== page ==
Tuesday, October 17, 2006


In an interview with Christianity Today (Jan 2003 Greg Barnes) John Stott clearly defined tolerance and proselytism as it relates to the evangelistic/missionary impulse of the church.

CT: Our Critics Accuse Us Of Intolerance And Proselytism.

STOTT: Much of our debate is conducted in what might be called "conditions of low visibility," because we do not always pause to define our terms. This is evidently so in relation to these two words.

Tolerance is one of today's most coveted virtues. But there are at least three different kinds of tolerance.
First, there is legal tolerance: fighting for the equal rights before the law of all ethnic and religious minorities. Christians should be in the forefront of this campaign. Second, there is social tolerance, going out of our way to make friends with adherents of other faiths, since they are God's creation who bear his image. Third, there is intellectual tolerance. This is to cultivate a mind so broad and open as to accommodate all views and reject none. This is to forget G. K. Chesterton's bon mot that "the purpose of opening the mind, as of opening the mouth, is to shut it again on something solid." To open the mind so wide as to keep nothing in it or out of it is not a virtue; it is the vice of the feebleminded.

The other word we need to define is proselytism. To proselytize and to evangelize are not synonymous. The best way to distinguish them is to understand proselytism as "unworthy witness." The World Council of Churches and the Roman Catholic Church produced a helpful study document in 1970 titled Common Witness and Proselytism. It identified three aspects of proselytism. Proselytism takes place (1) whenever our motives are unworthy (when our concern is for our glory rather than God's), (2) whenever our methods are unworthy (when we resort to any kind of "physical coercion, moral constraint, or psychological pressure"), and (3) whenever our message is unworthy (whenever we deliberately misrepresent other people's beliefs).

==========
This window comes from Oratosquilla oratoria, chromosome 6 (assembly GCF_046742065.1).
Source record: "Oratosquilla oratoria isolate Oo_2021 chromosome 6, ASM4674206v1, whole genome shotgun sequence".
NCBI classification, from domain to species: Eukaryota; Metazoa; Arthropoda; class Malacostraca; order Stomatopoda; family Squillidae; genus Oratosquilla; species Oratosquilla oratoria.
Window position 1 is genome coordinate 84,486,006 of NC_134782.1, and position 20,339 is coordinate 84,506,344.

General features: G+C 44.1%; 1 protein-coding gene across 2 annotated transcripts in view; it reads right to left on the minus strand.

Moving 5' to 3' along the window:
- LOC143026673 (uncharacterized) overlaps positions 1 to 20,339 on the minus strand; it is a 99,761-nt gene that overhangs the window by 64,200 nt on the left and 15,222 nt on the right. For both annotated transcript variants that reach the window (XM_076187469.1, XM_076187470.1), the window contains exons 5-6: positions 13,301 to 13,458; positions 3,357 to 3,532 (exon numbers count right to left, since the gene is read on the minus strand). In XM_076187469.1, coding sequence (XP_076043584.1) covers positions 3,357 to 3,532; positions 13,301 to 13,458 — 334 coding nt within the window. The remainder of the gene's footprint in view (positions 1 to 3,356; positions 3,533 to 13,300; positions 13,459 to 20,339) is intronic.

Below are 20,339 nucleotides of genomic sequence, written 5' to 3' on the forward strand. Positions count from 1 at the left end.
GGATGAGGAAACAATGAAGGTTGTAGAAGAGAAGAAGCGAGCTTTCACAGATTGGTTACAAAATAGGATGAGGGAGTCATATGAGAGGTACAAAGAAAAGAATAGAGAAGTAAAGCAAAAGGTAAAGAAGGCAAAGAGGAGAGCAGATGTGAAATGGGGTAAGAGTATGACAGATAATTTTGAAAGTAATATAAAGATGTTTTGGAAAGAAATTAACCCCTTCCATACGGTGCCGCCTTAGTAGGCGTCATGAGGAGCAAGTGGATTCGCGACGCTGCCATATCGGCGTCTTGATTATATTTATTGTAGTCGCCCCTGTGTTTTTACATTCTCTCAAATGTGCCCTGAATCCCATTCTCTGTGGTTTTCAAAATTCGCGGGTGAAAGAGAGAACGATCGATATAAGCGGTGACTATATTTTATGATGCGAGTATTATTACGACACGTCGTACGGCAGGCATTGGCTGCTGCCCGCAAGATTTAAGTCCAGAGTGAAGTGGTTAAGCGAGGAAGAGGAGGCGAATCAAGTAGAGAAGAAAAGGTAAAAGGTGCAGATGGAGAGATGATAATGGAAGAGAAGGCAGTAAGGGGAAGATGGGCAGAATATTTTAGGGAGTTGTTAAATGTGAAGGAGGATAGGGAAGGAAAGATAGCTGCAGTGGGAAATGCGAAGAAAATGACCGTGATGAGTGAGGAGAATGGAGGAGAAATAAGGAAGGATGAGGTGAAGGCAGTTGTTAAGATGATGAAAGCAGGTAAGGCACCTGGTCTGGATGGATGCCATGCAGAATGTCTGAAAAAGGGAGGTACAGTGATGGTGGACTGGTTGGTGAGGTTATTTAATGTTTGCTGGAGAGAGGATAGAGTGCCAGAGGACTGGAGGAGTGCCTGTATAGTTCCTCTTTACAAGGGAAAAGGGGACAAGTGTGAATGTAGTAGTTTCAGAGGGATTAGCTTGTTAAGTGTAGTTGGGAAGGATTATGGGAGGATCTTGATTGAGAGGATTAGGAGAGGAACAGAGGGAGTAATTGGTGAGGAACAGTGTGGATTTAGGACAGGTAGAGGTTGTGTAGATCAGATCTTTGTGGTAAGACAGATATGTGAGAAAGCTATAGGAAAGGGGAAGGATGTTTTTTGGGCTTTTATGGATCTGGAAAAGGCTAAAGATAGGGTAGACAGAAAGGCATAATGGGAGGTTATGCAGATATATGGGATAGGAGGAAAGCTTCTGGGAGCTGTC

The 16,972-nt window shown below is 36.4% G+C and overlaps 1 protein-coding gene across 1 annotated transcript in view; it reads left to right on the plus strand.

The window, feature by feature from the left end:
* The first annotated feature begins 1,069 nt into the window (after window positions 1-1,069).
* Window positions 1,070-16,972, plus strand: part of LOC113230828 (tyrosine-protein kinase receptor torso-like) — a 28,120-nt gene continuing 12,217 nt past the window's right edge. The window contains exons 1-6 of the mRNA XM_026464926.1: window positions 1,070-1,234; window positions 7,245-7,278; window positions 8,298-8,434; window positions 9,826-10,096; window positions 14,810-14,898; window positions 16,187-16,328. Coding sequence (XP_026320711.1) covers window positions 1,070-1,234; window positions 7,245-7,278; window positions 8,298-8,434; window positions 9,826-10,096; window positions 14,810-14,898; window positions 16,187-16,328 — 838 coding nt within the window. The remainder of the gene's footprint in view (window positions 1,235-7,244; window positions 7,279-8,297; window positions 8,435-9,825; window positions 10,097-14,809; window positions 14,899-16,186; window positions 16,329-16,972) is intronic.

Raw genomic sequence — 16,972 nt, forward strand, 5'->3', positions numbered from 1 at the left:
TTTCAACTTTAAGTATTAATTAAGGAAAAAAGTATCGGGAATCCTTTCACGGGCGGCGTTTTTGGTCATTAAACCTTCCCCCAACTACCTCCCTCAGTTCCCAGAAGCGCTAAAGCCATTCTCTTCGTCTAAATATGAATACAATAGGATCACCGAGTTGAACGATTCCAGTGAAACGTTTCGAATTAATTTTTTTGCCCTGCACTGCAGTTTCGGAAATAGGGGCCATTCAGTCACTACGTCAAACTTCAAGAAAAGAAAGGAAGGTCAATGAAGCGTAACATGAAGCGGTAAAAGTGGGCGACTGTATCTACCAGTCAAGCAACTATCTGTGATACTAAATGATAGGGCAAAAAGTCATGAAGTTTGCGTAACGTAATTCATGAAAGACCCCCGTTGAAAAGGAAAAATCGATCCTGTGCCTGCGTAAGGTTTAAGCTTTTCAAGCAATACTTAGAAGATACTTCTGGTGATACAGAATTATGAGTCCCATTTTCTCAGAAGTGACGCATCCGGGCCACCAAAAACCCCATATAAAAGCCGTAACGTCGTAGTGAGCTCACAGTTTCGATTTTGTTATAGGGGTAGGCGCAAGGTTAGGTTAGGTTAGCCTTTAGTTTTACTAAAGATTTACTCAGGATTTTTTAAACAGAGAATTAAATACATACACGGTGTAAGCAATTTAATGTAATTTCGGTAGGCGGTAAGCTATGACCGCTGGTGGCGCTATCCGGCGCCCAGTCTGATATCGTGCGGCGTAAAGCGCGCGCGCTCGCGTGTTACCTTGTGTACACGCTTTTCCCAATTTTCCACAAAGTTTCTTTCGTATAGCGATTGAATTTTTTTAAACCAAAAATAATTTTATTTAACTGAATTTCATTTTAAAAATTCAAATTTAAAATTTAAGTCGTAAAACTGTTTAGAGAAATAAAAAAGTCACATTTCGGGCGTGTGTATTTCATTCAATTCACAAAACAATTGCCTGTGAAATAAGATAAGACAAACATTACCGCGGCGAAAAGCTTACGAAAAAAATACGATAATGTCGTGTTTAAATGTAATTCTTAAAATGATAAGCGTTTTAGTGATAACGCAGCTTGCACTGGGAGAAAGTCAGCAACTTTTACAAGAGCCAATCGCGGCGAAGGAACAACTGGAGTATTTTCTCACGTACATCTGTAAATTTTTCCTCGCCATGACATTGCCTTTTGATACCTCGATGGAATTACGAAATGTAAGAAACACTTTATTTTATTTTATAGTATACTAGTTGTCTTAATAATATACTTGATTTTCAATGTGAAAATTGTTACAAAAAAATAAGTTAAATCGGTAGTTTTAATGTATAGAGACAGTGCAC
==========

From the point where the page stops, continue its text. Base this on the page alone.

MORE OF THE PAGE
In contrast, to evangelize is (in the words of the Manila Manifesto) "to make an open and honest statement of the gospel, which leaves the hearers entirely free to make up their own minds about it. We wish to be sensitive to those of other faiths, and we reject any approach that seeks to force conversion on them."


Unknown said...

None better to quote than John Stott. Prayers for you in your work...

Bolivian Beat said...

thanks for your comment samlcarr.

Religious freedom is important. People should have the right to choose a religion over and above their previous religious beliefs. This is important because in some countries this freedom is denied.